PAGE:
When my daughter asked me if I knew what silly bands were, I thought she meant the latest fad in rock music or bands of marauding lunatics in the streets. It turns out she meant “Silly Bandz”, the latest craze to have swept the country’s schools. Silly me!
Silly Bandz are made of silicone rubber formed into shapes including animals, objects, numbers, and letters. They come in hundreds of varieties and colours. On a wrist, they function like a regular bracelet, and when taken off they revert to their original shape. They are often worn several at a time and are traded like other collectibles in the same way that Pokemon cards used to be.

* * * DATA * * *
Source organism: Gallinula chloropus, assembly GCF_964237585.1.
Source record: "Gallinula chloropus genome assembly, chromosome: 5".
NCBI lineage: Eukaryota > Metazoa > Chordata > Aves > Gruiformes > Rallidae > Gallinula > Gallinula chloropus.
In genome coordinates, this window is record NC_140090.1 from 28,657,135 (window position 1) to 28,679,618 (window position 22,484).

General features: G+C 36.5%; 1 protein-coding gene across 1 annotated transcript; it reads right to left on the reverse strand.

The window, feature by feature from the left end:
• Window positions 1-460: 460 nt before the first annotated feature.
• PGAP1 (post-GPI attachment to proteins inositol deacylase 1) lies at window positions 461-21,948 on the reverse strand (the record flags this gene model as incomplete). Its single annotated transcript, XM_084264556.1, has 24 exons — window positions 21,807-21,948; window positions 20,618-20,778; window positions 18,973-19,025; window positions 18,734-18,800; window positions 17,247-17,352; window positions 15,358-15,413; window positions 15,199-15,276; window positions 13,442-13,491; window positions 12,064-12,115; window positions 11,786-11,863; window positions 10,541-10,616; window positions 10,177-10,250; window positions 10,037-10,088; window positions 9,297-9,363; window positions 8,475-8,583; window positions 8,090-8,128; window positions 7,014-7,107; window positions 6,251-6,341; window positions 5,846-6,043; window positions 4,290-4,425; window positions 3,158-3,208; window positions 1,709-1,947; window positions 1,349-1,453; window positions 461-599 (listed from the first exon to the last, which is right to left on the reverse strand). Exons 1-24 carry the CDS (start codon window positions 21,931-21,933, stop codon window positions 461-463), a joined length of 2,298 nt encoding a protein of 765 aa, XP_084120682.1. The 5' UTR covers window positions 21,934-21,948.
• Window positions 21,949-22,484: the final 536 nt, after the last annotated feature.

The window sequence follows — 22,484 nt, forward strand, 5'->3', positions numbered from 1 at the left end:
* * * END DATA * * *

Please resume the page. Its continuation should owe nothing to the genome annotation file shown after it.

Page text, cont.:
The original shaped rubber bands were created in 2002 by a Japanese design team who wanted to introduce a more environmentally sustainable rubber band as an office product. Robert Croak, owner of an Ohio-based company came across the bands on a business trip and decided to market them as a kids’ fashion accessory.
By August 2010, Silly Bandz was selling its product in 8,000 stores across the USA and Canada. At one time, seven spots on Amazon’s list of best-selling toys and games were held by the bracelets. No one knows how big the market is (or was) for bands that sell for up to $4.95 for a 24-pack. But Silly Bandz sales, alone, hit the $200 million a year mark at their peak.
Like all fads, this one is fast fading and will soon be replaced by some other gimmick. I just hope that I’m the one to think of it!